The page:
Crossback stingaree facts for kids
Quick facts for kidsCrossback stingaree
|Range of the crossback stingaree|
Raja cruciata Lacepède, 1804
The crossback stingaree or banded stingaree (Urolophus cruciatus) is a species of stingray in the family Urolophidae. It is endemic to southeastern Australia, mainly off Victoria and Tasmania but also marginally to New South Wales and South Australia. This bottom-dwelling fish generally inhabits sand and reef habitats deeper than 100 m (330 ft) off Victoria, and muddy habitats in shallow bays and estuaries off Tasmania. Befitting its name, the crossback stingaree has a distinctive dark pattern on its back, consisting of a midline stripe that is crossed by three transverse bars. It has an oval pectoral fin disc with a blunt snout and a skirt-shaped curtain of skin between the nostrils. Its tail is short with no skin fold along the sides, and a deep, leaf-shaped caudal fin. The youngest rays may have a small dorsal fin in front of the stinging tail spine. This species reaches 50 cm (20 in) in length.
During the day the crossback stingaree is usually inactive and can be found partially or completely buried in sand on the sea floor. It is a carnivore and adults forage for crustaceans, polychaete worms and other small invertebrates on the seafloor. Juveniles feed on smaller crustaceans such as isopods, amphipods and shrimps.
The species is aplacental viviparous, with the developing embryos sustained to term by histotroph ("uterine milk") produced by the mother. Females bear litters of up to four pups every other year, after a gestation period of at least six months. This species is closely related to, and may hybridize with, the yellowback stingaree (U. sufflavus). The venomous sting of the crossback stingaree is potentially injurious to humans. This common species is seldom caught by commercial fisheries other than in the northernmost extent of its range. Thus, its population is largely secure and the International Union for Conservation of Nature (IUCN) has listed it under Least Concern.
French naturalist Bernard Lacépède originally described the crossback stingaree as Raja cruciata, in an 1804 volume of the scientific journal Annales du Muséum d'Histoire Naturelle Paris. The specific epithet means "cross-like" in Latin, referring to the distinctive markings on its back. The origin of the type specimen was given simply as New Holland (Australia). In their 1838–41 Systematische Beschreibung der Plagiostomen, German biologists Johannes Müller and Jakob Henle placed this species in the newly created genus Urolophus.
The Victorian and Tasmanian subpopulations of the crossback stingaree differ markedly in habitat preferences and merit further taxonomic investigation, according to the International Union for Conservation of Nature (IUCN). This ray is closely related to the yellowback stingaree (U. sufflavus). In addition to morphological similarities, the two may also hybridize (see below) and, in a 2007 study of 388 fishes by Robert Ward and Bronwyn Holmes, were the only species that could not be distinguished on the basis of their cytochrome c gene sequences, attesting to a close evolutionary relationship.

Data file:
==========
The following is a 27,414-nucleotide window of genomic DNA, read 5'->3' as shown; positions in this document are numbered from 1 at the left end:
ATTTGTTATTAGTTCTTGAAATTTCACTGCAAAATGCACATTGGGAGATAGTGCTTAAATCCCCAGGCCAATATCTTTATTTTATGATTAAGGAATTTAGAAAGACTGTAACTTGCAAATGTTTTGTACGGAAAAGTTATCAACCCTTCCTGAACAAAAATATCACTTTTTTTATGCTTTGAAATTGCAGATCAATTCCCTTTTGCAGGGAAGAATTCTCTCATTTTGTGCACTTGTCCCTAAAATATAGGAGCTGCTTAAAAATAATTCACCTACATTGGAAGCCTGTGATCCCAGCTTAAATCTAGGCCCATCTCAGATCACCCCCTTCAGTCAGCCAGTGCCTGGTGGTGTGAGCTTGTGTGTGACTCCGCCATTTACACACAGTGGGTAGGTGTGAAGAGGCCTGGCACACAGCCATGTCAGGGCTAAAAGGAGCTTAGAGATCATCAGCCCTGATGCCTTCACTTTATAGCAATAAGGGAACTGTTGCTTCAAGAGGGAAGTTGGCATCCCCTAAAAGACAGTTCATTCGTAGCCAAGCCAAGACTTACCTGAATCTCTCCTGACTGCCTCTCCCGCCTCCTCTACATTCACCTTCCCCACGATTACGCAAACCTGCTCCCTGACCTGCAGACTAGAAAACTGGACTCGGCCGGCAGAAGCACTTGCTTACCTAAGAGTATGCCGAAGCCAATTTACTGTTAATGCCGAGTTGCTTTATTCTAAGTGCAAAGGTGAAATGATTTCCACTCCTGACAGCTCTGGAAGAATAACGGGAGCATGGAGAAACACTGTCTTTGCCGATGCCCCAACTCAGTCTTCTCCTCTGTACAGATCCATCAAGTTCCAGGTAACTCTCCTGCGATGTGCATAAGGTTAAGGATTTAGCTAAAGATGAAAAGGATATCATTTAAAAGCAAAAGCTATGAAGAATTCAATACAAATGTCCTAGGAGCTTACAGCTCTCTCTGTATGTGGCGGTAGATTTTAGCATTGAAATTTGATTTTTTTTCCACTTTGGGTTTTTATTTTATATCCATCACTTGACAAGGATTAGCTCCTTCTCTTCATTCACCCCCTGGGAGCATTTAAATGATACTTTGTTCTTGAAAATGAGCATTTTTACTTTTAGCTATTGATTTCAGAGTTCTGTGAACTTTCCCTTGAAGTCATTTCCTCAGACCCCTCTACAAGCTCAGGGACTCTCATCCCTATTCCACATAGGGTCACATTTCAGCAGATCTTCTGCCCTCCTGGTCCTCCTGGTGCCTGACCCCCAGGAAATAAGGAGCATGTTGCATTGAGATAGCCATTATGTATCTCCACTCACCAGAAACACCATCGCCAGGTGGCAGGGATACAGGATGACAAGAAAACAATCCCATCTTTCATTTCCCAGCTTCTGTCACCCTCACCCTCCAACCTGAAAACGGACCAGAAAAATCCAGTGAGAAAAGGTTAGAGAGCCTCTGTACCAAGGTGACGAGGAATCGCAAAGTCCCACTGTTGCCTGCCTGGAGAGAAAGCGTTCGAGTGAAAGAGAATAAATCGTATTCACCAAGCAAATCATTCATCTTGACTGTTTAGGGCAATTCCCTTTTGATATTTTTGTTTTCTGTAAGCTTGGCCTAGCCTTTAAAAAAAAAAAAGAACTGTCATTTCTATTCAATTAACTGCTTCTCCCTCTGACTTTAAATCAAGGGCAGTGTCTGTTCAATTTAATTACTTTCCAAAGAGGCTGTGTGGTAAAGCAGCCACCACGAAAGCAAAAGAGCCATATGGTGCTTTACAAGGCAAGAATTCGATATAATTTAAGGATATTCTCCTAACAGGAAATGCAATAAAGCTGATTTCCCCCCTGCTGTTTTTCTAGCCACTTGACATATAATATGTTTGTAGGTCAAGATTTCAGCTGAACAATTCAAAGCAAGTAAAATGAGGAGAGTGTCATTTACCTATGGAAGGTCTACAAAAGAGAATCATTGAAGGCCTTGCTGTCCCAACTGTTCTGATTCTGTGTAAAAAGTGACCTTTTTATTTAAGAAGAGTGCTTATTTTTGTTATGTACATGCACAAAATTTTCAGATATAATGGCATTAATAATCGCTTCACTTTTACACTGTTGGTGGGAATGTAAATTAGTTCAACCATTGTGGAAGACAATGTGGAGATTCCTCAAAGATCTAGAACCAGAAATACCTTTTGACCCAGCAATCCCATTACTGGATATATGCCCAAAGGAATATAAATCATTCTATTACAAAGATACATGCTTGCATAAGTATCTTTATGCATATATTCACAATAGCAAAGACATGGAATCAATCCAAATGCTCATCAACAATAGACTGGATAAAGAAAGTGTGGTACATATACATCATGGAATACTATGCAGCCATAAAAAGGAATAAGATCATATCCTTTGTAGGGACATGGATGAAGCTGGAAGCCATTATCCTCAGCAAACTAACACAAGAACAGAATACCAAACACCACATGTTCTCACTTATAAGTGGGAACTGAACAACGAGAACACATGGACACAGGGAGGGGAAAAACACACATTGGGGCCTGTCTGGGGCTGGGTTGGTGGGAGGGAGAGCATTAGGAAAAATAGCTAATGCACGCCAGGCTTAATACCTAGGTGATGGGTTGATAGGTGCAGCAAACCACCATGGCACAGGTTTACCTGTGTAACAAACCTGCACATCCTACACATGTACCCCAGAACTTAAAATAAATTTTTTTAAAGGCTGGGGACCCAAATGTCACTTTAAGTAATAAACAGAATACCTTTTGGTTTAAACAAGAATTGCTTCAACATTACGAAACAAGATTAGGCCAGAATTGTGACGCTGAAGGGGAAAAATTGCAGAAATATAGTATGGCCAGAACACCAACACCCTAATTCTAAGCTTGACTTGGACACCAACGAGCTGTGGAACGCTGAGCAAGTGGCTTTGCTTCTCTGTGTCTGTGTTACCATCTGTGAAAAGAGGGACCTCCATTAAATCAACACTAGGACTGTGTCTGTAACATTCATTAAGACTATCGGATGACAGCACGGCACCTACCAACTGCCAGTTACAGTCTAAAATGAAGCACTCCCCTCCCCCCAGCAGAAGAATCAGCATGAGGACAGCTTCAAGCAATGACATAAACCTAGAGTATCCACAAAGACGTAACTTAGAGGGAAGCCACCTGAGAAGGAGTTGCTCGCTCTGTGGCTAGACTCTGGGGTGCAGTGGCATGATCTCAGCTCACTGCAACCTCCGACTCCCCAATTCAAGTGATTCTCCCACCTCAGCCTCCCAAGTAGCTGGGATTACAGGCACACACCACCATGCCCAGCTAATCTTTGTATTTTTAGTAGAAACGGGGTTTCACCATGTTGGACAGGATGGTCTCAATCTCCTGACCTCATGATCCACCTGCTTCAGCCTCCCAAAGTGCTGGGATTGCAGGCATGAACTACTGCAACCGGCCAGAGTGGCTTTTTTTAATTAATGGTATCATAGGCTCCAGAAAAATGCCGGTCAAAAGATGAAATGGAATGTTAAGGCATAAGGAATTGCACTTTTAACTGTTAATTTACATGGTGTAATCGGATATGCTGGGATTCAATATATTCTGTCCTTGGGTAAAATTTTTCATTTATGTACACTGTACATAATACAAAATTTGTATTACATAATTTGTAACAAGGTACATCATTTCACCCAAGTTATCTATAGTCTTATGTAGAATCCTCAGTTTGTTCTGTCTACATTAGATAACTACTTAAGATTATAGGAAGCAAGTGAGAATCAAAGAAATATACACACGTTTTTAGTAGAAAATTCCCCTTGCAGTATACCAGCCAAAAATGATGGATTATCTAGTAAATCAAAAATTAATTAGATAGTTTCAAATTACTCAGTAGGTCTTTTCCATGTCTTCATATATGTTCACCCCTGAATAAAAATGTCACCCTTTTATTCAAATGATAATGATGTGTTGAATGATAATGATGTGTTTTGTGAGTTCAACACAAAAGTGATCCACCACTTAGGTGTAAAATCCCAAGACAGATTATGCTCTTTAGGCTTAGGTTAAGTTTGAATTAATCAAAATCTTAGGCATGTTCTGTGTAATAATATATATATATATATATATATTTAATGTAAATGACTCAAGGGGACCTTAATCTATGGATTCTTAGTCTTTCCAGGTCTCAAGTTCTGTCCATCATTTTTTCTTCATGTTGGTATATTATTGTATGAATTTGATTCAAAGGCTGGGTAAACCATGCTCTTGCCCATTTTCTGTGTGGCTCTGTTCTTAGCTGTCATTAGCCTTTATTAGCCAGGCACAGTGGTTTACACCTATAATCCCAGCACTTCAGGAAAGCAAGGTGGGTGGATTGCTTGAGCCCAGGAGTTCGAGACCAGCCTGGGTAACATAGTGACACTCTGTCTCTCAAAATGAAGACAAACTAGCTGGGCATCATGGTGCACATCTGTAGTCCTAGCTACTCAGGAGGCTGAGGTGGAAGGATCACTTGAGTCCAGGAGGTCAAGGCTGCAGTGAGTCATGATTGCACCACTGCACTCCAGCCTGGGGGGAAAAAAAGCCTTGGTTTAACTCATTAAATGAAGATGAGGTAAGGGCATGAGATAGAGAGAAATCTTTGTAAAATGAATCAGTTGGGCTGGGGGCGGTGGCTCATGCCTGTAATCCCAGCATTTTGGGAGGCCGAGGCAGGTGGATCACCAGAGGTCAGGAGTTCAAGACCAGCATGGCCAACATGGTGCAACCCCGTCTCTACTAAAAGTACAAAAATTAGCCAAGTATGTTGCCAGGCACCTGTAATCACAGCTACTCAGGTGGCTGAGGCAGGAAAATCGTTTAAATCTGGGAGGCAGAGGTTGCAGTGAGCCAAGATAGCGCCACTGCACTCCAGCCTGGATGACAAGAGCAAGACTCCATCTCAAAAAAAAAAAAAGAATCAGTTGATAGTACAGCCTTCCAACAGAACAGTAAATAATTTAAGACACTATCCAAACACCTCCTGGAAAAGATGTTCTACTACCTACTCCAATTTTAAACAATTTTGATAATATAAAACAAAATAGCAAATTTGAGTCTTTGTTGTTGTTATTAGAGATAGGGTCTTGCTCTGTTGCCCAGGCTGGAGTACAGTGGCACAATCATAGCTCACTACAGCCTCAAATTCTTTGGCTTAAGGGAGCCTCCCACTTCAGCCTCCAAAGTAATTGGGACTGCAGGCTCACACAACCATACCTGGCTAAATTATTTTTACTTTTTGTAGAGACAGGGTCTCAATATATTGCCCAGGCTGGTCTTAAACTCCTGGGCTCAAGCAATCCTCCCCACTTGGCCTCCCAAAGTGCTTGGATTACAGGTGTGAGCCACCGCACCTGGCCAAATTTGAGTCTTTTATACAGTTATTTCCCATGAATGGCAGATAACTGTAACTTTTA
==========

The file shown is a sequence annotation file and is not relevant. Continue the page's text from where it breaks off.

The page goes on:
Distribution and habitat
The distribution of the crossback stingaree mainly encompasses the coastal waters of Victoria and Tasmania, where it is quite abundant; it ranges as far east as Jervis Bay in New South Wales, and as far west as Beachport in South Australia. Bottom-dwelling in nature, this species has been reported from the intertidal zone to a depth of 210 m (690 ft) on the upper continental slope. Rays of the Victorian subpopulation prefer sandy flats and rocky reefs and are seldom seen in less than 25 m (82 ft) of water, occurring most commonly at depths greater than 100 m (330 ft). By contrast, rays of the Tasmanian subpopulation are usually found over muddy bottoms in very shallow bays and large estuaries, occasionally penetrating into brackish water.
The crossback stingaree's pectoral fin disc is slightly wider than long and oval in shape, with the anterior margins nearly straight and converging at a very obtuse angle. The snout is fleshy and blunt, generally not protruding from the disc. The eyes are small and immediately followed by teardrop-shaped spiracles, which have rounded to angular posterior rims. The outer rim of each nostril may form a small knob at the back. Between the nostrils is a skirt-shaped curtain of skin with a deeply fringed posterior margin. The mouth is small and strongly arched, containing 3–6 papillae (nipple-like structures) on the floor and an additional patch of papillae is present on the outside of the lower jaw. Both upper and lower teeth are small with roughly oval bases, and are arranged in a quincunx pattern. The five pairs of gill slits are short. The pelvic fins are small, with rounded margins.